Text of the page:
Dale Culp says One of the games getting the biggest amount of buzz this year at the Penny Arcade Expo has been Brink, and after watching the demo, it's easy to see why. The booth has been running demos every hour on the hour and quickly fills to capacity every time as people squeeze in to get a better look. From the highly detailed, customizable characters to the unique new approach Splash Damage is taking towards a more dynamic multiplayer experience, this shooter is taking some very interesting steps forward.
Brink is the tale of a city of the future: Ark – a successful experiment in self-sufficiency and the ultimate dedication to truly “green” living. But even as this floating city showed mankind a better way, the rest of the world was falling apart. As the ocean level rose, thousands of refugees fled to Ark as their last hope for survival. Unwilling to turn them away, this city – made up of hundreds of floating islands – took them in. Some 30 years later, however, Ark finds itself on the brink of civil war. You are the one who must help decide their fate.
One of the first things we saw in the demo was the way in which your character interacts with obstacles in the environment. As you run towards a platform, wall or other object, pressing a button will result in your character either vaulting over, climbing onto or sliding under that obstacle in a quick, fluid motion. You don't have to look for context sensitive areas that have been scripted in to give your character an opportunity to do something amazing, he or she just does it. Of course, while at first blush it's easy to be cynical and dismiss Brink as “just another game doing that parkour thing,” the end result is a very competent looking shooter that strives to give players the ultimate freedom of movement. In other words, Brink looks set to succeed where Mirror's Edge failed.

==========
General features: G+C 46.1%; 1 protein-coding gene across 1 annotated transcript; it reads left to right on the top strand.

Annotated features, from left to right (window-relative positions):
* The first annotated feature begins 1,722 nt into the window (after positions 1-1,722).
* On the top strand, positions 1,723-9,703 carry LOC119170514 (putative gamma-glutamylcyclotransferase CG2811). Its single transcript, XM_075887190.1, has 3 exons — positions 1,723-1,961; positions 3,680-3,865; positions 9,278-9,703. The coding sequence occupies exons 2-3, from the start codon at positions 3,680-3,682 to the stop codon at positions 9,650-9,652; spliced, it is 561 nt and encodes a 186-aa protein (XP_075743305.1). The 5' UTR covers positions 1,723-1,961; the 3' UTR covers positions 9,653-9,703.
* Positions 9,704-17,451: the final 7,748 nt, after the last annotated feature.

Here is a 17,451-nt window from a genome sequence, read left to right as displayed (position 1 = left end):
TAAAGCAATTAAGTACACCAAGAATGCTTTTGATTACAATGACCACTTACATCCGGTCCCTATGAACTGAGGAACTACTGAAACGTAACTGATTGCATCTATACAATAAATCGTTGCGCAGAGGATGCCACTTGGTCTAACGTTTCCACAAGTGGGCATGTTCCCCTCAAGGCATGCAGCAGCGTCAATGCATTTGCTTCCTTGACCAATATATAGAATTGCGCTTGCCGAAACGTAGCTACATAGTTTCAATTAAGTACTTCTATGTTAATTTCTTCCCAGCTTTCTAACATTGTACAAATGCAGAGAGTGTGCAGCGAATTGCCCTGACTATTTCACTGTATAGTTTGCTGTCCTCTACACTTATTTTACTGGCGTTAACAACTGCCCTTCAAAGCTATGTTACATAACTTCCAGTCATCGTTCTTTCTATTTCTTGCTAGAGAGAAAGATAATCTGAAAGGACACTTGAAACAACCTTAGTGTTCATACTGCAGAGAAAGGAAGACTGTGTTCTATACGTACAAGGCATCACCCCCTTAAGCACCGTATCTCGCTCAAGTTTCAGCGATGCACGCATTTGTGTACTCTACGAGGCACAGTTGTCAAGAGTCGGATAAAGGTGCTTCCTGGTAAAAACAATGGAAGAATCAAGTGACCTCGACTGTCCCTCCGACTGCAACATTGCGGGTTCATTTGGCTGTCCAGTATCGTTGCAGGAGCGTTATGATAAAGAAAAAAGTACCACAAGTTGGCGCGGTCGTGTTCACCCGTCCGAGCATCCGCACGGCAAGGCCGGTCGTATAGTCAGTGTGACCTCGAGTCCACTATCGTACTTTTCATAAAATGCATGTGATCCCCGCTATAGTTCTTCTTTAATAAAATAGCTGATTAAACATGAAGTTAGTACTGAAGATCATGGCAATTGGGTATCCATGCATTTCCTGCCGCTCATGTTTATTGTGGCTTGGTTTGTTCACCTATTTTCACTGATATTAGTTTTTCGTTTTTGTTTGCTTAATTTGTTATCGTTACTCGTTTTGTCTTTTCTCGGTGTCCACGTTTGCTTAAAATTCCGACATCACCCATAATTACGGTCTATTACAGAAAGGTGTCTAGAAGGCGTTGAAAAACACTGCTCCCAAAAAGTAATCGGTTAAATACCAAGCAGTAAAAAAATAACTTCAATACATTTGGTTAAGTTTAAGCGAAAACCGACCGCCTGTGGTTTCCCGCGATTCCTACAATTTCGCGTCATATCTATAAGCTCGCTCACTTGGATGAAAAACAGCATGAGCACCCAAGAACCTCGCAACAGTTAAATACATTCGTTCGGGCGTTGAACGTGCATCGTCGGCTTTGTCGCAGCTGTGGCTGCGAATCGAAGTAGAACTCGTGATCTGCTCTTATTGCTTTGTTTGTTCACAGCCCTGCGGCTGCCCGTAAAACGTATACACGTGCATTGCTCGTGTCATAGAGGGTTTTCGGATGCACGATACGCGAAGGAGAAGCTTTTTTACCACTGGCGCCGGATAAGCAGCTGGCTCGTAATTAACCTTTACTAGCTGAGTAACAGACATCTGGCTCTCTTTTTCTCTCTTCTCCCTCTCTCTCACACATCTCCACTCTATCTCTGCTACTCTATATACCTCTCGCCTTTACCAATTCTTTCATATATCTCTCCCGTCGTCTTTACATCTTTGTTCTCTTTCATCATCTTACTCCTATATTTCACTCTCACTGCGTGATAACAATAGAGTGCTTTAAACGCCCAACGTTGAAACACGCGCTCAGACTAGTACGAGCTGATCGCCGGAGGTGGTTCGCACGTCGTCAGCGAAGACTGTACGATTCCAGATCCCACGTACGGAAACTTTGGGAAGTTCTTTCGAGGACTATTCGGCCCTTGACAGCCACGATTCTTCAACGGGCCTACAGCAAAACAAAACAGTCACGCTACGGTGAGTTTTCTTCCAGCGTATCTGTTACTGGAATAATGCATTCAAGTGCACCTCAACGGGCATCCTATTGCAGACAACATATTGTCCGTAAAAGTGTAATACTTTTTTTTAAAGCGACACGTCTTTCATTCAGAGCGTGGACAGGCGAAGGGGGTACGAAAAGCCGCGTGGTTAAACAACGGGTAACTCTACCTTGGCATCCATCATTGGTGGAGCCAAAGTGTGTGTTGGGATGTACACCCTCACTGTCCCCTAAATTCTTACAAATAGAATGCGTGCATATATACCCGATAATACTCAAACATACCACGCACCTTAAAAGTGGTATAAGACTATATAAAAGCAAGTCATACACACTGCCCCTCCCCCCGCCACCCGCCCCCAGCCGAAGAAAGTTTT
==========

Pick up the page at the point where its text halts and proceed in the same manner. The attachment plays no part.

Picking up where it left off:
Aside from the parkour element present in Brink, the class selection and multiplayer aspects are what really caught my attention. Switching classes on the fly awards you with experience points while also changing the way you play the game. In one example, the demo player pulled up a class menu and selected engineer. In that instant, the game dynamically generated a scenario for the player to follow. In this example, the demo squad needed an engineer to repair a crane so that it could move a robotic unit into place. If the player had chosen a different class, however – for example, a spy or soldier – the game would have generated different scenarios where stealth or perhaps brute force were the key to getting further in the game. Brink, essentially, has an artificial intelligence acting as a director who is constantly coming up with ways to keep the game interesting.
The line between multiplayer, single player and co-op have been completely blurred in Brink. Friends and enemies can pop in and out of the game at will, choosing to fill whatever role is needed at the time. Rather than shouting orders at an AI squad member take up a certain class and complete an objective, your friends can do it on their own, anytime they want. There's no need to sit in a lobby and wait for your turn to play; just jump right in. Likewise, they can join the opposing force to work against you, and the game dynamically updates to keep everything moving along. The end result is a multiplayer game that feels like a solid, single player experience.
If everything goes according to plan, Brink should be out and on your PC, PlayStation 3 or Xbox 360 by Spring of 2010. Also, keep your eyes on The Goozex Report for an interview with Splash Damage Creative Director Richard Ham where we talk more about what's going on in the world of Brink and a chance to win a Brink t-shirt, straight from the expo hall floor at PAX!